- Comparing the Key Differences Between LTE and 5G Networks
- Incomplete 5G Network Coverage
- Choosing the Strongest Available Connection
- Incompatible Frequency Bands
- Outdated Device Software
- Restrictive Network Access Policies
- Congestion Management Practices
- Voice and Messaging Services
- Budget Phone Limitations
- Manual Network Selection Settings
- Weak 5G Signals
- Software Bugs and Anomalies
- Regional Variations in Networks
Comparing the Key Differences Between LTE and 5G Networks
While 5G promises vastly improved capabilities compared to LTE, its rollout is still ongoing worldwide. This detailed article explores the various technical and non-technical reasons why someone’s 5G-compatible phone may show LTE connectivity instead and what they can expect going forward.
|Long Term Evolution
|3GPP Release 8+
|3GPP Release 15+
|Typical Launch Year
|Peak Download Speed
|Frequency Bands Used
|600 MHz to 6 GHz
|Sub-6 GHz, mmWave (24-100GHz)
|Core Network Architecture
|EPC (Evolved Packet Core)
|5GC (5G Core)
|Initial deployment phase
Incomplete 5G Network Coverage
Limited coverage is perhaps the most common reason devices fall back to LTE. Building widespread 5G infrastructure takes time, with early deployments focusing on dense urban areas first.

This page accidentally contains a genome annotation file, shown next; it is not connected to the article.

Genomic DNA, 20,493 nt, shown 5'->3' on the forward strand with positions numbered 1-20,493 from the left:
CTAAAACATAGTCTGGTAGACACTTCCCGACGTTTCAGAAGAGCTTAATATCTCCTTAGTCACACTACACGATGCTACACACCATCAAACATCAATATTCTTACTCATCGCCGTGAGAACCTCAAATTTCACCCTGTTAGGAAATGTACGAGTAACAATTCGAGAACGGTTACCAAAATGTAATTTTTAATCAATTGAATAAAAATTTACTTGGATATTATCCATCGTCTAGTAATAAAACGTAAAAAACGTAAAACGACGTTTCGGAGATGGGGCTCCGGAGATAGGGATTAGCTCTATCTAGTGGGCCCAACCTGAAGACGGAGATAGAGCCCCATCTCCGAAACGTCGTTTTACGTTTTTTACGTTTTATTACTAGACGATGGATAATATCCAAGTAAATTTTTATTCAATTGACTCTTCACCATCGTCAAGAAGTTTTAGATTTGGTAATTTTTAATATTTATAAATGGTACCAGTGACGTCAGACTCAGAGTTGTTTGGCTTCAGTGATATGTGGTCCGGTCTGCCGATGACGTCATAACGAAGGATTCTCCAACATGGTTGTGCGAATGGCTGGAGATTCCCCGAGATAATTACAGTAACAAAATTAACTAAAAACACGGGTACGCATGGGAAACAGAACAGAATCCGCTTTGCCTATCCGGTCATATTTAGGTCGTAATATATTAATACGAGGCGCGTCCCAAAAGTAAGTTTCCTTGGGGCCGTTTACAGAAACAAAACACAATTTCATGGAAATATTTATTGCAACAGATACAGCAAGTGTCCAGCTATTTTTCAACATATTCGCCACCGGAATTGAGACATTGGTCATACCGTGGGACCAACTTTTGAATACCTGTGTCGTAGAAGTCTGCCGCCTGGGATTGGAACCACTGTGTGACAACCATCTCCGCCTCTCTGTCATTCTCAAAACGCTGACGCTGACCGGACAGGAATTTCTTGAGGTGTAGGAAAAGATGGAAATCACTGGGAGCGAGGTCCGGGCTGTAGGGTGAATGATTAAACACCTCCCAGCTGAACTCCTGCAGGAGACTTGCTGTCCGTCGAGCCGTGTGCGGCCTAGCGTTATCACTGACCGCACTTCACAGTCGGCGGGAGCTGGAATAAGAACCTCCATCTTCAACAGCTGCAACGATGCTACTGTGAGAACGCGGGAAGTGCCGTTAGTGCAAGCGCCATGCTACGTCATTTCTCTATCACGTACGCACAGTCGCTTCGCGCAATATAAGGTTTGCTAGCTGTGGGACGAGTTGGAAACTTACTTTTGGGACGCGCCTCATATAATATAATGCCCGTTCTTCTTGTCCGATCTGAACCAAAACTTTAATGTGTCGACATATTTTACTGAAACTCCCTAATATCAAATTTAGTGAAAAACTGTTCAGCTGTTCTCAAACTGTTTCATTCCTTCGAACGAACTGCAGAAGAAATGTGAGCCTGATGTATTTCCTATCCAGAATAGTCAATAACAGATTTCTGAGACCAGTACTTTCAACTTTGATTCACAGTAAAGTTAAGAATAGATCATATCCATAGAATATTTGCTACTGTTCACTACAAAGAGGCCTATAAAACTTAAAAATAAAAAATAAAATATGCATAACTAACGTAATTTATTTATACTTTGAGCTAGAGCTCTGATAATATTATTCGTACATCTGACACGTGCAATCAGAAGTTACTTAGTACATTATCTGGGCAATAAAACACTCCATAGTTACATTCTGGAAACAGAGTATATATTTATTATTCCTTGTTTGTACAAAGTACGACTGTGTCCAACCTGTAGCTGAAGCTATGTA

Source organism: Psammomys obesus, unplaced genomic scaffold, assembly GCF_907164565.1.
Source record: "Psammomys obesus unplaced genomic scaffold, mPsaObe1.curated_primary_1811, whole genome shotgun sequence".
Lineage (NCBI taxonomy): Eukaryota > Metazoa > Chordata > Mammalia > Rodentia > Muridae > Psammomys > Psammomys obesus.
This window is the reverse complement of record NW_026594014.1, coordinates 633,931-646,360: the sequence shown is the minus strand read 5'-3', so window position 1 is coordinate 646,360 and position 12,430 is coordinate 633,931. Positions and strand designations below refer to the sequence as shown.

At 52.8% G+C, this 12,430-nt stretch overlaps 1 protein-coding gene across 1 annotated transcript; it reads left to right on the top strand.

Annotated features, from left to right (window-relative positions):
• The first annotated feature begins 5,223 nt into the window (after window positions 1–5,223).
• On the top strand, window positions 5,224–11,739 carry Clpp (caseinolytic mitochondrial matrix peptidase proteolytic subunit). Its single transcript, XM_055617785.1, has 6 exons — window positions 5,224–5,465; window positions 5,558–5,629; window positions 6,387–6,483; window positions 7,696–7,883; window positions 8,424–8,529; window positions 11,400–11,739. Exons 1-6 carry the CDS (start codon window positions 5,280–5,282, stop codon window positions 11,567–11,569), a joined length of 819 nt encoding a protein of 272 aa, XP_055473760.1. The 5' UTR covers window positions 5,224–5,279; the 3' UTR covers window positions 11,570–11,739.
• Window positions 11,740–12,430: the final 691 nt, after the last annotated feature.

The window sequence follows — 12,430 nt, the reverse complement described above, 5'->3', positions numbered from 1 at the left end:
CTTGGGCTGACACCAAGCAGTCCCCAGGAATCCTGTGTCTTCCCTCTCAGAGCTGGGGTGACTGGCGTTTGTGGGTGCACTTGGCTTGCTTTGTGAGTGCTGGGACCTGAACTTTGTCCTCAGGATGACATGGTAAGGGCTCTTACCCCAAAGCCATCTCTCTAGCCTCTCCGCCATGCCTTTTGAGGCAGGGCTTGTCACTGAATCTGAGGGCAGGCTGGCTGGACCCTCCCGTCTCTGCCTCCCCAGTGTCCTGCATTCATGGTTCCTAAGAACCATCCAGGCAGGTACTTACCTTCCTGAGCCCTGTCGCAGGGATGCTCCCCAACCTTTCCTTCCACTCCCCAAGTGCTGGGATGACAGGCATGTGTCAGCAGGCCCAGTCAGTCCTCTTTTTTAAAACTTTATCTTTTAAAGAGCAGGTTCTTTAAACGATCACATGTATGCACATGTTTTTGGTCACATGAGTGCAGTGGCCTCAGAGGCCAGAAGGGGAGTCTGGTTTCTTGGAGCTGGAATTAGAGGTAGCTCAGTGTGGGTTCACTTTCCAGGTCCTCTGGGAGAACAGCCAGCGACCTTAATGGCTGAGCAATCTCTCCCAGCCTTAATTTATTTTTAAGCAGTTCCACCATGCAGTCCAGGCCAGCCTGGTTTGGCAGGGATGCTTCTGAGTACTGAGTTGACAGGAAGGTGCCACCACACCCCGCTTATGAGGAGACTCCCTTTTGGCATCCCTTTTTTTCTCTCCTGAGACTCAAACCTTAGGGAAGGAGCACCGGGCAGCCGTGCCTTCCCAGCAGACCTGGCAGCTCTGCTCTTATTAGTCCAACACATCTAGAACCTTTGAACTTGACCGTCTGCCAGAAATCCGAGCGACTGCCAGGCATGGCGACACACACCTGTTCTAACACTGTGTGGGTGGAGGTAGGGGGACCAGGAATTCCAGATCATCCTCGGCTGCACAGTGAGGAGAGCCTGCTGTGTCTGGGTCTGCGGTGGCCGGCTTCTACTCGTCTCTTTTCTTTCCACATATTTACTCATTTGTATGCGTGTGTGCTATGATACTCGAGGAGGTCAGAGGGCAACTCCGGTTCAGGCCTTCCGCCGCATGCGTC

5G networks initially rely on shorter range mmWave spectrum for capacity but require more compact small cells. Sub-6 GHz bands offer better coverage over distances but lower speeds. Carriers must meticulously plan balanced multi-band networks.
Even areas labeled as “5G coverage” zones may have reliable signals only along certain streets from the first generation of towers. Indoor penetration of mmWave remains difficult, too, due to its high frequencies.
As more small cells and spectrums are utilized over the years, coverage maps will expand. But LTE will likely dominate in rural regions for a while longer given its robust, long-range nationwide footprint already in place.
Choosing the Strongest Available Connection
Phones automatically prefer the fastest network based on metrics like received signal strength and channel quality when standing near the border of LTE and 5G service territories.
If a 4G tower is closer proportionately transmitting a more robust downlink signal currently, the device will latch onto LTE to maintain an optimal user experience. Once 5G strengths surpass this threshold through further network densification, it will take over.